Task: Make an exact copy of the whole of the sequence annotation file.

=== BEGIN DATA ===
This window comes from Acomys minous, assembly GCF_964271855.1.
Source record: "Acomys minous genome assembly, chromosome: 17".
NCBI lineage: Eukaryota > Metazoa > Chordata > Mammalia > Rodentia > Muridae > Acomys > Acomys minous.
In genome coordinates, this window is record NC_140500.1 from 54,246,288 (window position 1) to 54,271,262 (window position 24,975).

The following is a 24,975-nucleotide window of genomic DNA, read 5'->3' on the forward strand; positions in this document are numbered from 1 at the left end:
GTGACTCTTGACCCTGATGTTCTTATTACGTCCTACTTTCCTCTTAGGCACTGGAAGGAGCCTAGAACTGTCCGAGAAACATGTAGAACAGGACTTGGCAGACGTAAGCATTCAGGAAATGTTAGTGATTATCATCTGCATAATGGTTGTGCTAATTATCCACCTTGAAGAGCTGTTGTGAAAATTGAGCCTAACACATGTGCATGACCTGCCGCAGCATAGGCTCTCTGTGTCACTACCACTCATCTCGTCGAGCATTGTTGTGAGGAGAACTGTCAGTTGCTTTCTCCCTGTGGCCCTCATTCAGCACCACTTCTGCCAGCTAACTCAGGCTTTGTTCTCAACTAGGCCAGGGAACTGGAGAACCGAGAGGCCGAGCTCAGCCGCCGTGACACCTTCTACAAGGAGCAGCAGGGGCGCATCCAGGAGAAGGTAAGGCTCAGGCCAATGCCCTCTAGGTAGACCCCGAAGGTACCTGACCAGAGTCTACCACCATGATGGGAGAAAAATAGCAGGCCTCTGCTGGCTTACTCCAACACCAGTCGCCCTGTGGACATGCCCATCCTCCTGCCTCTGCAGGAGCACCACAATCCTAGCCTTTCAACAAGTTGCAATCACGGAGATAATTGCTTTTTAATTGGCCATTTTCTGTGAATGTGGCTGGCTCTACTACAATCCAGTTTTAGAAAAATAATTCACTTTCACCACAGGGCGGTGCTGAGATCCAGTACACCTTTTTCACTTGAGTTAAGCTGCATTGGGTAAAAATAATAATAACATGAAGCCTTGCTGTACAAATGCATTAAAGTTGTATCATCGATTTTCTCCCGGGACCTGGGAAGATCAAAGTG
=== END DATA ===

This window comes from Acomys minous, assembly GCF_964271855.1.
Source record: "Acomys minous genome assembly, chromosome: 17".
NCBI lineage: Eukaryota > Metazoa > Chordata > Mammalia > Rodentia > Muridae > Acomys > Acomys minous.
In genome coordinates, this window is record NC_140500.1 from 54,246,288 (window position 1) to 54,271,262 (window position 24,975).

The following is a 24,975-nucleotide window of genomic DNA, read 5'->3' on the forward strand; positions in this document are numbered from 1 at the left end:
GTGACTCTTGACCCTGATGTTCTTATTACGTCCTACTTTCCTCTTAGGCACTGGAAGGAGCCTAGAACTGTCCGAGAAACATGTAGAACAGGACTTGGCAGACGTAAGCATTCAGGAAATGTTAGTGATTATCATCTGCATAATGGTTGTGCTAATTATCCACCTTGAAGAGCTGTTGTGAAAATTGAGCCTAACACATGTGCATGACCTGCCGCAGCATAGGCTCTCTGTGTCACTACCACTCATCTCGTCGAGCATTGTTGTGAGGAGAACTGTCAGTTGCTTTCTCCCTGTGGCCCTCATTCAGCACCACTTCTGCCAGCTAACTCAGGCTTTGTTCTCAACTAGGCCAGGGAACTGGAGAACCGAGAGGCCGAGCTCAGCCGCCGTGACACCTTCTACAAGGAGCAGCAGGGGCGCATCCAGGAGAAGGTAAGGCTCAGGCCAATGCCCTCTAGGTAGACCCCGAAGGTACCTGACCAGAGTCTACCACCATGATGGGAGAAAAATAGCAGGCCTCTGCTGGCTTACTCCAACACCAGTCGCCCTGTGGACATGCCCATCCTCCTGCCTCTGCAGGAGCACCACAATCCTAGCCTTTCAACAAGTTGCAATCACGGAGATAATTGCTTTTTAATTGGCCATTTTCTGTGAATGTGGCTGGCTCTACTACAATCCAGTTTTAGAAAAATAATTCACTTTCACCACAGGGCGGTGCTGAGATCCAGTACACCTTTTTCACTTGAGTTAAGCTGCATTGGGTAAAAATAATAATAACATGAAGCCTTGCTGTACAAATGCATTAAAGTTGTATCATCGATTTTCTCCCGGGACCTGGGAAGATCAAAGTG